Eighty Zimbabweans who grew up in Nyamandlovu District and are now working in the Diaspora joined hands to buy life-saving medical equipment for their local clinic in Igusi.
Igusi Clinic is located about 80 kilometres from Bulawayo, in Umguza District.
The diasporans formed an initiative called, Igusi Clinic Project, with 80 members, each contributing R50 and they managed to purchase a Doppler Scan, an HB Haemoglobin Starter Kit, two Glucometer palm labs, Blood Pressure Monitors, Thermometers, a Digital Scale for babies and a MBI weighing scale for adults.
The goods were handed over to Igusi clinic on Wednesday and the event was attended by Ward 12 Councillor Johannes Sibanda, village heads, clinic staff and village health workers.
Igusi Clinic staff led by Nkululeko Ndlovu, expressed gratitude for the life saving equipment which he said would improve the delivery of health services to villagers.
He explained that for instance the Doppler Scan would assist pregnant women, as it was used to study the heart beat and blood circulation in the baby, uterus and placenta.
“Instead of referring pregnant women to hospitals all the time or just watching them without equipment, the Doppler Scan will alert us if there is any concern about a baby’s condition and I’m sure this is the first clinic in Umguza District to have this device,” he said.
“A glucometer is also handy as it used for monitoring and testing one’s blood and gives valuable information whether your blood sugar is too low or high or in a good range for you, especially for our elderly community.”
Ndlovu also added another request, saying if it were possible, the clinic staff and patients would appreciate if electric cables were bought for their solar panel to draw water from the borehole.
“Our borehole runs on electricity and when there is no electricity like now, the clinic has no water but if we can buy the electric cables we would be able to connect the borehole and have continuous water supply, even in the absence of electricity,” he said.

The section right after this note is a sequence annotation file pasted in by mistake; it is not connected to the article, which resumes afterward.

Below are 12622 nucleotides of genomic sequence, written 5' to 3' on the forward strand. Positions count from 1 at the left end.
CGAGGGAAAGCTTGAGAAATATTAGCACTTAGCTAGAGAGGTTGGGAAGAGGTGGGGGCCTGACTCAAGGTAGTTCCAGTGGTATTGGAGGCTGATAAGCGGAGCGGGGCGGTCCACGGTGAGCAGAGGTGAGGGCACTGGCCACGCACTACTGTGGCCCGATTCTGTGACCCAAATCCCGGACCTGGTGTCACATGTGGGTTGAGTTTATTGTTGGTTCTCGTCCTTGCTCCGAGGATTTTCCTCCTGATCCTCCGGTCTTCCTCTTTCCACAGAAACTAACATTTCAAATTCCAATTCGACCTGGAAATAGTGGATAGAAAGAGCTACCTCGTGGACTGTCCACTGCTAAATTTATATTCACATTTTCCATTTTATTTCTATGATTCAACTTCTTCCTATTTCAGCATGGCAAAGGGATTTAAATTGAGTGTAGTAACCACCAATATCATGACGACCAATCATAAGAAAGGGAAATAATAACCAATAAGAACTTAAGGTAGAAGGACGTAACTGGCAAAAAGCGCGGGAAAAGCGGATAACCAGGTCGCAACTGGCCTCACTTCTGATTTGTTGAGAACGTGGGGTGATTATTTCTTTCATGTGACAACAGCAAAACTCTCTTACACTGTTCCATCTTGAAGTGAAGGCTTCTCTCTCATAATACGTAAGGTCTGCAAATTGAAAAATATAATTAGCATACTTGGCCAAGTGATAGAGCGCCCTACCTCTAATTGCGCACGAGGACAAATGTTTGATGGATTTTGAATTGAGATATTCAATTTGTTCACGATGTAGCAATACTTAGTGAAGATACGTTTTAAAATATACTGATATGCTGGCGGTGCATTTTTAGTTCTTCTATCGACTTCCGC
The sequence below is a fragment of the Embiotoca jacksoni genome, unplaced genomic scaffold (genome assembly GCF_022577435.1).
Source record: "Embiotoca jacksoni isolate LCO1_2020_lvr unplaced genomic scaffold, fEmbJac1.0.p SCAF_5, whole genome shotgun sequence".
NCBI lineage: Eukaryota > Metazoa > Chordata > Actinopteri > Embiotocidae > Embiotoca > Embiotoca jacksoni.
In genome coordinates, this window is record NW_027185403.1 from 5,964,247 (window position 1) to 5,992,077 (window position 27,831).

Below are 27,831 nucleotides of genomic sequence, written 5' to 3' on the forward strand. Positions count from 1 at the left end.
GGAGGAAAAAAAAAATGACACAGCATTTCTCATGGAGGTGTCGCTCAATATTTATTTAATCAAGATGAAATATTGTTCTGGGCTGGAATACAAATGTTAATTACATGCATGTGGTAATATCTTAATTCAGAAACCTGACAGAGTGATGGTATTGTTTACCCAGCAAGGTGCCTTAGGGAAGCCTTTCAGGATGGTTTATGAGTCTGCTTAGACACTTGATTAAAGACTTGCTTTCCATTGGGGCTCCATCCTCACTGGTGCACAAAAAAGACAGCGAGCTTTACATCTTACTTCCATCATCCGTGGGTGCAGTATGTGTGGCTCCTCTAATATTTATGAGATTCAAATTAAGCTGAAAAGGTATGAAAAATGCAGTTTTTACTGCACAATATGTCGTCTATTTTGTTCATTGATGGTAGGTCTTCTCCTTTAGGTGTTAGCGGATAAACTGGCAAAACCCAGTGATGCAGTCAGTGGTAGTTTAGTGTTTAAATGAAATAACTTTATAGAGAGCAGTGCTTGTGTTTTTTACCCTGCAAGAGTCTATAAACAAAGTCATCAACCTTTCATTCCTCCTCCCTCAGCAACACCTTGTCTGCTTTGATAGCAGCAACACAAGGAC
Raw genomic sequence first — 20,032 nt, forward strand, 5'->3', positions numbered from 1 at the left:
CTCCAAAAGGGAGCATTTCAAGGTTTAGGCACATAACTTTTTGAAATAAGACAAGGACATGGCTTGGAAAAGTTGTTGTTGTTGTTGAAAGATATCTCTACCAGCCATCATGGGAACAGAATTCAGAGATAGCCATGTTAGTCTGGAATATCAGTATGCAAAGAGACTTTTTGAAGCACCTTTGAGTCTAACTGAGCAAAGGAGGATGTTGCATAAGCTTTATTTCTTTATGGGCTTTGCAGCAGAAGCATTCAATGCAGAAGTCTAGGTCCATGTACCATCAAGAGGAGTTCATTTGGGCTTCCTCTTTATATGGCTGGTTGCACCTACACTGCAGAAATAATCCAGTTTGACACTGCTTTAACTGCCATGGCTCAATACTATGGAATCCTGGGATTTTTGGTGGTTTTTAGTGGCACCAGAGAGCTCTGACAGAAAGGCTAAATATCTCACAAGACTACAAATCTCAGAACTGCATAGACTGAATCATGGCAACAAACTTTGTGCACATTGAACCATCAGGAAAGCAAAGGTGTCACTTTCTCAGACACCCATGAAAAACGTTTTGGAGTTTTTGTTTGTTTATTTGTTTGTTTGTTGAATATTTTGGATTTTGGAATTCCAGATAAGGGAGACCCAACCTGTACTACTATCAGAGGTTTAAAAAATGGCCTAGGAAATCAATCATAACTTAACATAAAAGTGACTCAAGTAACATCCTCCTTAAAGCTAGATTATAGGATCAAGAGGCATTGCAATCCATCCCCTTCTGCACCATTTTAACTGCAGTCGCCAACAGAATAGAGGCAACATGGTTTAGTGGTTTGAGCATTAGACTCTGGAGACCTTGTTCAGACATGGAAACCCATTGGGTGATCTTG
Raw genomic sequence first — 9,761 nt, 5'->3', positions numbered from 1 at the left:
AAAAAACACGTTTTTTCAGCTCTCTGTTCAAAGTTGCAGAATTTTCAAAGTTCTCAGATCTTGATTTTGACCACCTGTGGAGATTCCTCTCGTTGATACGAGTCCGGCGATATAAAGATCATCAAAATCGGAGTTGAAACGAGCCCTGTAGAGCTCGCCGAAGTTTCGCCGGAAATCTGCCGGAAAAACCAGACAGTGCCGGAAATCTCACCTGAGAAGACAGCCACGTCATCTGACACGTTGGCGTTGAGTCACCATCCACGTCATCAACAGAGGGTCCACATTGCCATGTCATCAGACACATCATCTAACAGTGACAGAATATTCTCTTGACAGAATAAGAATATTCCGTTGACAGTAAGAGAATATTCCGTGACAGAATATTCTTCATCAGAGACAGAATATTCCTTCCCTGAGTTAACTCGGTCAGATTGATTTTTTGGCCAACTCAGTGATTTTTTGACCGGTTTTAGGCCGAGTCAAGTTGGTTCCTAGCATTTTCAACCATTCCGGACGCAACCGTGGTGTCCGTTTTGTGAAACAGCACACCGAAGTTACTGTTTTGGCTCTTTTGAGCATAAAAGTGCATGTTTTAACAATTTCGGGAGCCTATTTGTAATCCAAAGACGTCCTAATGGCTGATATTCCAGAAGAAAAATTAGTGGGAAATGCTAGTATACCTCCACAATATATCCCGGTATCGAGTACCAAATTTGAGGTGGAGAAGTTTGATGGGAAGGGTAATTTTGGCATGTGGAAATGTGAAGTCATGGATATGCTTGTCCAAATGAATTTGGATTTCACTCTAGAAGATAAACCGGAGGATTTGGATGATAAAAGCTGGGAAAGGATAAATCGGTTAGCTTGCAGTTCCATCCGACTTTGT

A letter from the members read by a community member, Ronald Mpala, said they were moved to chip in and uplift the delivery of health services at Igusi Clinic to help surrounding communities.
“We are not politically affiliated but this is our own initiative and the funds used to purchase the equipment came from our contributions. We started this initiative in October 2020 and realised we too can play a part as everyone notes the decline in the delivery of medical services.
“Instead of sending patients to referral hospitals such as Mpilo Central Hospital in Bulawayo due to shortage of equipment we saw it worth to equip our clinic,” read their letter.
The Diasporans also said it was their wish that every village health worker possesses a Glucometre and Blood Pressure monitor to assist locals, as they conducted health checks in the community.
“With our small contribution we wish and need to do more to develop Igusi Clinic and turn it into a standard health centre. If we continue working together we can do wonders and pray that God gives us the strength to continue,” they said.
While giving thanks, Cllr Sibanda envisaged that in no time with such initiatives from community members, it could be possible to turn Igusi Clinic into a hospital.
“This is what we call development and we appreciate this gesture from our children and as of turning the clinic into a hospital, we have local technical advisors who can assist in the planning,” he said.
A village health worker and behaviour change coordinator, Vincent Dube, added that if funds permitted next time, there was a need to purchase a cervical cancer screening machine for women in the area.
“Men are already receiving checks for prostate cancer and it would be good if the women can also go through cervical cancer testing,” he said.
A Form Four learner, Amkela Dube who delivered a poem during the ceremony, noted that the clinic needs an ambulance to ferry patients.
“Transport costs to town are expensive and you always hear our parents crying about lack of money plus an ambulance would make it easier to ferry patients unlike transporting them in a scotchcart,” he said.